Thursday, August 18, 2005

The Waiting Room

I'm getting better. Ear healing up, headaches fading. Stopped by the doc's for a checkup and he said all's going well except I shouldn't wear my glasses for a while so the incision can heal better. As I am currently unable to wear a hearing aid in either ear, insert your own Helen Keller joke here… The question remains still, will the bugger work? I hope it does. Silence is aight and the longterm prognosis is, as I mentioned earlier, 100 percent fatality, but it gets boring not being able to flirt, shoot the breeze and make fun of people out loud. I can't wear an aid in my good (non-surgery) ear these days because of the headaches, the other (surgery) ear is now, sans implant, as permanently deaf as a Supreme Court justice and this leads to, among other things, overlong blog entries.

I'm curious – what will the world sound like through an implant? Every implantee I've met says the same thing: different. Different how? I ask. They all say: I can't describe it. You'll just have to see.

Will people sound like I remember? Will dogs and buses and wind and rustling leaves and pots in the sink? What the hell do people sound like anyway, other then like themselves – except, it must be noted, for my father on his outgoing office telephone message, in which he sounds like a gravelly voiced black gospel singer comforting a young groupie while slowly asphyxiating to death. Creepy, I know. But my point: if people no longer sound like themselves, what will they sound like? That "you've got mail" voice? That "please stand clear of the closing doors" voice?

They all sound like Mickey Mouse, a lot of implantees say, but that's just the first couple of days.

Another thought: several of the implantees say that they can make out voices on the TV. Not all the voices and not all the time, but some. I'm looking forward to seeing what that's like. I can honestly say, in my life, I have almost never understood a single word on television without captioning. I could pick Letterman's voice out of a line up maybe, by his pauses and inflections, and every now and then I'd pick out a "Paaaauul" because I'd be waiting for it, but other then that, I couldn't understand a thing. So it'll be interesting to see if I can hear voices on the TV. If I can hear punchlines before I read the captioning.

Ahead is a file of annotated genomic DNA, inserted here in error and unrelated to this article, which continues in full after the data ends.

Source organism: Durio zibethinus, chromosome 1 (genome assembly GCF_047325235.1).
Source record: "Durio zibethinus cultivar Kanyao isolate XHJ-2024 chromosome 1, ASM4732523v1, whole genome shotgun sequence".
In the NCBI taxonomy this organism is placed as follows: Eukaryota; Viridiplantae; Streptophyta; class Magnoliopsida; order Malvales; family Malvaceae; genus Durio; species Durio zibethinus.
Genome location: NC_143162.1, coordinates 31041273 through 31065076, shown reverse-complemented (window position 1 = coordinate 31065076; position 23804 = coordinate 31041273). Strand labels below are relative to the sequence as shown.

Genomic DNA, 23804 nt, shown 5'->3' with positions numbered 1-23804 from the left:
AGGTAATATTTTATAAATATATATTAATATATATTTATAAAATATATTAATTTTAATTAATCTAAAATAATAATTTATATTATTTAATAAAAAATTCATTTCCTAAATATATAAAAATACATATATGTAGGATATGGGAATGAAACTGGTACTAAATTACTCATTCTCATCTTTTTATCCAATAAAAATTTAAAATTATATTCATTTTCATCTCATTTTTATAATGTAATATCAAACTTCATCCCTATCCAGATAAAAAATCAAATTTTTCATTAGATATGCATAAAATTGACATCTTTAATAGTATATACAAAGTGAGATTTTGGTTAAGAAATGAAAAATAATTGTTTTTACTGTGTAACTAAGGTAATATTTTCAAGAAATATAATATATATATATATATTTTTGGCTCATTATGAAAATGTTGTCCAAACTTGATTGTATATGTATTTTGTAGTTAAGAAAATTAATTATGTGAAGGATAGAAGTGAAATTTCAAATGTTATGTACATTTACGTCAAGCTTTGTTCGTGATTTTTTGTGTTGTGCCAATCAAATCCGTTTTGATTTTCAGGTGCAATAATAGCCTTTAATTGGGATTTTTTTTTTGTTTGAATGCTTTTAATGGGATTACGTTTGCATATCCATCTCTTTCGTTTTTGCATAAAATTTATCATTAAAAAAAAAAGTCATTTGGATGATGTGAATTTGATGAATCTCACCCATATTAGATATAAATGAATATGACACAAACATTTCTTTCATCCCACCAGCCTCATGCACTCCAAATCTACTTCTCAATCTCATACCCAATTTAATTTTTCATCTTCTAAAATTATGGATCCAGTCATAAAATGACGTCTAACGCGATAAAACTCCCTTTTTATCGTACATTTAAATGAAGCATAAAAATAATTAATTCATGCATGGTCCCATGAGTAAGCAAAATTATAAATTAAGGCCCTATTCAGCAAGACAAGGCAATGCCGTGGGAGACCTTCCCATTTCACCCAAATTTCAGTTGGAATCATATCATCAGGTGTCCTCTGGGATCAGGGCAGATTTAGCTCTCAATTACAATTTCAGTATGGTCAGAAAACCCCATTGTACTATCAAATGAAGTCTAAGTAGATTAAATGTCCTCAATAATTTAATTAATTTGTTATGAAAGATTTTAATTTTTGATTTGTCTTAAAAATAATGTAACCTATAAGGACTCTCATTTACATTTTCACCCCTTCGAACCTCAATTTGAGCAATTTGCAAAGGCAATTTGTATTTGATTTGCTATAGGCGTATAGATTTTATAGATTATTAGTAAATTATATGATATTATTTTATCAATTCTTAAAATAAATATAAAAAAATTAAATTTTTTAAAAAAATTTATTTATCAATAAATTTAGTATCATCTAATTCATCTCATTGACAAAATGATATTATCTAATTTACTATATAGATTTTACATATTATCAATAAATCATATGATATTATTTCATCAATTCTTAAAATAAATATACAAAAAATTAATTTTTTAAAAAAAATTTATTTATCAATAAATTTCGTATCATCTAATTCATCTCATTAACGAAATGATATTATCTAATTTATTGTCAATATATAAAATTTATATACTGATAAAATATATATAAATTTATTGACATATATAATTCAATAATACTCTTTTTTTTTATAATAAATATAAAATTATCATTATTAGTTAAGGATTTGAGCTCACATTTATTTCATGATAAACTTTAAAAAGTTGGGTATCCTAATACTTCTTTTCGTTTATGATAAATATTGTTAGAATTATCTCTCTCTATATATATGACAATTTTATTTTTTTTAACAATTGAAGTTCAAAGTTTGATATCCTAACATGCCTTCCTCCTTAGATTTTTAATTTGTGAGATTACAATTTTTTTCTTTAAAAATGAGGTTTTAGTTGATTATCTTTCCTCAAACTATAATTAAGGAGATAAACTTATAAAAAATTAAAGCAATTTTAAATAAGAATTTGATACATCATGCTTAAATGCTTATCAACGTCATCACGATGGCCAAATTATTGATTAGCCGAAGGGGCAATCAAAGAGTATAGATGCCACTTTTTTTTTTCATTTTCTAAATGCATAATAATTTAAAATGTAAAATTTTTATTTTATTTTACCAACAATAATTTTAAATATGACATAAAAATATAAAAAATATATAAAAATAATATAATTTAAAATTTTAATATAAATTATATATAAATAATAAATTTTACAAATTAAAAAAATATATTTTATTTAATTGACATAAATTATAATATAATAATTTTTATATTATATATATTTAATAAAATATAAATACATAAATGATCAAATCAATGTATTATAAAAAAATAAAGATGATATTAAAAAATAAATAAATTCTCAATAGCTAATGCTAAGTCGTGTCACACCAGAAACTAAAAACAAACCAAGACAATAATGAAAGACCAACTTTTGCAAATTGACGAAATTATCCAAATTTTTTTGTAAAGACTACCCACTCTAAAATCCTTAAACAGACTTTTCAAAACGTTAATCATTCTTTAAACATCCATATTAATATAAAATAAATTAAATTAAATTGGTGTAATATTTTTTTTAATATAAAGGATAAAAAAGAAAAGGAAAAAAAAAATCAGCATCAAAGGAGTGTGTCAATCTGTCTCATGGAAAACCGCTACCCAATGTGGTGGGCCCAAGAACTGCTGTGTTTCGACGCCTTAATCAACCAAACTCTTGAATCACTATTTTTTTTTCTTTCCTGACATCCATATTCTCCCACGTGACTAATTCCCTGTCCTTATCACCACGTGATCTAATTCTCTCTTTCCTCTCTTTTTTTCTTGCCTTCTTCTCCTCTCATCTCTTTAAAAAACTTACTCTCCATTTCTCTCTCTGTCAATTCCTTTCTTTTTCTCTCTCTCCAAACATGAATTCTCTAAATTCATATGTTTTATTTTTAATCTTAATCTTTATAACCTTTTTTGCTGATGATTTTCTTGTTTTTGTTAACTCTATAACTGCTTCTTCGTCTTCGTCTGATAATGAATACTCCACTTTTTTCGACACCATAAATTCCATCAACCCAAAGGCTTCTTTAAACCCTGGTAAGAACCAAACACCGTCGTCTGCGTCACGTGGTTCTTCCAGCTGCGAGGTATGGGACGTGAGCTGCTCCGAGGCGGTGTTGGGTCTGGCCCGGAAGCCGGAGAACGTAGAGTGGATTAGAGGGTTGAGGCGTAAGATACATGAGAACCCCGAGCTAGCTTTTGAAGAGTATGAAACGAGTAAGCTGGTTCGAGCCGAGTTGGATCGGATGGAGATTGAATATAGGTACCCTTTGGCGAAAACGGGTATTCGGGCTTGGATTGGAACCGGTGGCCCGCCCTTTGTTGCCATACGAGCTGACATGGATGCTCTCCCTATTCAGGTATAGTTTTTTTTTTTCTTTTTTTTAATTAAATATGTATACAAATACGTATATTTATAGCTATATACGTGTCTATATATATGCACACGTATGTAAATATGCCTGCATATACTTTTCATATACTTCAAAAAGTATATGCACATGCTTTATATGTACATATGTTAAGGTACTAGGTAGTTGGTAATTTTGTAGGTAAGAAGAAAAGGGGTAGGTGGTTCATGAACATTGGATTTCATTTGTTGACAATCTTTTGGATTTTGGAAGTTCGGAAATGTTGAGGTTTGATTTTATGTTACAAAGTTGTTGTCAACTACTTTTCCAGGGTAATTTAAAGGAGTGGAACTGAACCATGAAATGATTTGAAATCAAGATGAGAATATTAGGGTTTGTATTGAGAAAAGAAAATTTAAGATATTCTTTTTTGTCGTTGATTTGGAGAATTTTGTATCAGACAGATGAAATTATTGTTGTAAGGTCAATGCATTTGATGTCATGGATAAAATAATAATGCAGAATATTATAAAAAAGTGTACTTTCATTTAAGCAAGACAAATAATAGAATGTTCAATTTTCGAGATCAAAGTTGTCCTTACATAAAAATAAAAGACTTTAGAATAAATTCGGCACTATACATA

You know what, scratch that thought, I watch too much of that crap as it is. I'll think up new goals for another entry.

Samboni is at the John Hopkin's hospital as I write, probably coming out of the recovery room about now. He will soon learn the golden rule of modern nursing care: quality of service = frequency of pain meds. I don't know how the operation went yet, but I assume it went well because the night before, in what has to be considered a sign from that big Google in the sky, Sammy found a sweet deal on another BMW.

He told me this a few hours before going to sleep. On finding this new BMW, all fear and worry left him instantly and he was completely serene about today's operation.

"This car thing has served me well," he said. "Worrying about something completely irrelevant is much healthier."

I repeated back to him his last words to me two weekends ago in NYC, where he had been for a visit and we drank a glass of scotch to the two ears (one each) that had served us well and were now being disconnected forever. We were standing on West 94th street, saying goodbye. Becky was filming from the sidewalk.

"Good luck bro" I had said.
"Good luck to you," said Sammy.
"Don't fuck up my car."
"I won't. I'll see you on the other side."
"You'll see me on the what side? What? Where?"
"The other side."
"Oh. Gotcha."
I walked away down the street
"Josh?" he called after me.
I turned. "Yeah?"
"Where's a good chicken place around here?"


Blogger UncaJonny said...

Amsterdam and 97th, Sam.

9:59 PM  
Blogger Sam said...

Texas BBQ? Isn't that on Broadway?

7:29 PM  

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